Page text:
Have you ever heard God's call to serve and responded, "Is there anyone else who can do it?"
I relate to the fear and inadequacy Moses expressed when God called him to lead the Hebrew slaves out of Egypt (Exodus 3-4). Like Moses, I interpret the question, "Will you serve?" as meaning: "Do you possess the qualifications and ability to best perform this job?"
God responded to Moses' self-doubt with abundant provision. He served as Moses' speechwriter, assuring him Israel's leaders would heed God's words. He also gave Moses not just one, but three signs. While Moses acknowledged this provision, he still believed his inadequacy would cause him to fail.
Fear can cause us to minimize God's provision and even doubt God's ability. When we fixate on our lack, we essentially tell God, You aren't enough. My weakness trumps your strength.
This wrongheaded focus is due to misunderstanding the purpose of God's call: it's never about accomplishing a task for God's benefit. God has the means to work without human involvement. As Moses would discover, God can singlehandedly drown an army in the sea, and feed a nation by dropping food from the sky.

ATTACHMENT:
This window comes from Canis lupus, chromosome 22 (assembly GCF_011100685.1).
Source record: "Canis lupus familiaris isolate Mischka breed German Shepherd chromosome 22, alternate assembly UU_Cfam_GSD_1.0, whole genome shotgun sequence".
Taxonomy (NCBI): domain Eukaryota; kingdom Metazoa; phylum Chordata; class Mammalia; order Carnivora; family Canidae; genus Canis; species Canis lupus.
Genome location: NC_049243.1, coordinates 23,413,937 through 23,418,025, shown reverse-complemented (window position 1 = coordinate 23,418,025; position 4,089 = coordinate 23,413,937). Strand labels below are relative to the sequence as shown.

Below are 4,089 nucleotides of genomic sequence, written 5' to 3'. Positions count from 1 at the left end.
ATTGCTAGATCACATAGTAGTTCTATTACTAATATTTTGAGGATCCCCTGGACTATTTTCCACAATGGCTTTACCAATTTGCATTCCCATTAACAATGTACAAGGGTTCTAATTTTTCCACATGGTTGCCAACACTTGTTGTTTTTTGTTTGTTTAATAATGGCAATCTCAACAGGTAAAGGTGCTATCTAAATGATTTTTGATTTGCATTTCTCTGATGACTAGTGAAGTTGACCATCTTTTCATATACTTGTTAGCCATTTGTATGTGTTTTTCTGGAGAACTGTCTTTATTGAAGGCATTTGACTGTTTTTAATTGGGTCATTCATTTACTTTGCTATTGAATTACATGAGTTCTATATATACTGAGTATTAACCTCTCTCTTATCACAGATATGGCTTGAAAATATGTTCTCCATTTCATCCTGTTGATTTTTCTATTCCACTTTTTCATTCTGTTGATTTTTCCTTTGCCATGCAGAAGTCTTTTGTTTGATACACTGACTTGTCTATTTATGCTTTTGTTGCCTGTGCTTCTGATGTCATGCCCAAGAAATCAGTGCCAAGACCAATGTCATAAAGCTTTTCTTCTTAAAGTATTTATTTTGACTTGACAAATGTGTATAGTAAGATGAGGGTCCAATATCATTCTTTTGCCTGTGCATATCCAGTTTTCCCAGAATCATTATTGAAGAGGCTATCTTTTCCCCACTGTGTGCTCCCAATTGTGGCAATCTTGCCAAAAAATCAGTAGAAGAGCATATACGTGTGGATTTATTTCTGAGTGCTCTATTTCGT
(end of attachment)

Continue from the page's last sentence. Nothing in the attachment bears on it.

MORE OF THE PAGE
Further, human resistance to God's will is irrelevant. "Who makes a person's mouth? Who decides whether people speak or do not speak, hear or do not hear, see or do not see? Is it not I, the LORD?" (Exodus 4:11). Whatever God desires will be accomplished.
Hearing God's call gauges our understanding of his strength rather than our assessment of our own. Do we believe God is strong enough to compensate for our lack—of faith, ability, training, resources? Our lack of emotional stability, bad habits, a clean history, or a picture-perfect life? To accept God's call is to proclaim that God conquers all (Philippians 4:13).